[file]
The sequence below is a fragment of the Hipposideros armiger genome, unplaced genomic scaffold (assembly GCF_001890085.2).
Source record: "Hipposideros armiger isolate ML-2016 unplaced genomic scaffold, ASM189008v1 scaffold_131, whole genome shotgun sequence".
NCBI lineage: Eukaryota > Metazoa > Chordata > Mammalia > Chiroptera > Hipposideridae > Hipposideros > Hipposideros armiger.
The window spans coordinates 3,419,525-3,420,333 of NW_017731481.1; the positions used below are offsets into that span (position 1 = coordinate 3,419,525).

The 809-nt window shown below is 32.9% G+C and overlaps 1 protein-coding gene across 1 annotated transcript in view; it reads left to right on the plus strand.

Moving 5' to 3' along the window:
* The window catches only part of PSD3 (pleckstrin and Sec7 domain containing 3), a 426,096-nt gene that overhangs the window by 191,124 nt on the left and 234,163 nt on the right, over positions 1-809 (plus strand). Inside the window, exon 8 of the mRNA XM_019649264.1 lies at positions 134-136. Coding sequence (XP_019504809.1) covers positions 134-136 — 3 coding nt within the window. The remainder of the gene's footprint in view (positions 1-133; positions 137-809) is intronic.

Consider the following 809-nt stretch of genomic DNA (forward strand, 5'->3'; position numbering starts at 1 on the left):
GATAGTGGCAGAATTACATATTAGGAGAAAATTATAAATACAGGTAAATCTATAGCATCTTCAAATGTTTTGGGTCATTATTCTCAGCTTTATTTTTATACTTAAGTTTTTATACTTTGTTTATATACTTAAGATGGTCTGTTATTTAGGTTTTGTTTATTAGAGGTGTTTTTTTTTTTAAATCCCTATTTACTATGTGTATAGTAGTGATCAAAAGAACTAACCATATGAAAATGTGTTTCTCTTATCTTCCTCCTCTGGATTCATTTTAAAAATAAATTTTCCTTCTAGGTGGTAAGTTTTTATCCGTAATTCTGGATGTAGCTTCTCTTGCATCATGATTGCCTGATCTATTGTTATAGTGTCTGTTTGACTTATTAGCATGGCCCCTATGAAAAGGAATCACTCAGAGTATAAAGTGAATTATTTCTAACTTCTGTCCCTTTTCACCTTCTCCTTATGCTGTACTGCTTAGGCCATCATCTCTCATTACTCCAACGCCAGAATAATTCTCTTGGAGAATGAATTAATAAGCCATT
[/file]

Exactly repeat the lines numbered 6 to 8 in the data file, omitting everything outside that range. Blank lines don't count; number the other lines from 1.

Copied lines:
Moving 5' to 3' along the window:
* The window catches only part of PSD3 (pleckstrin and Sec7 domain containing 3), a 426,096-nt gene that overhangs the window by 191,124 nt on the left and 234,163 nt on the right, over positions 1-809 (plus strand). Inside the window, exon 8 of the mRNA XM_019649264.1 lies at positions 134-136. Coding sequence (XP_019504809.1) covers positions 134-136 — 3 coding nt within the window. The remainder of the gene's footprint in view (positions 1-133; positions 137-809) is intronic.

Consider the following 809-nt stretch of genomic DNA (forward strand, 5'->3'; position numbering starts at 1 on the left):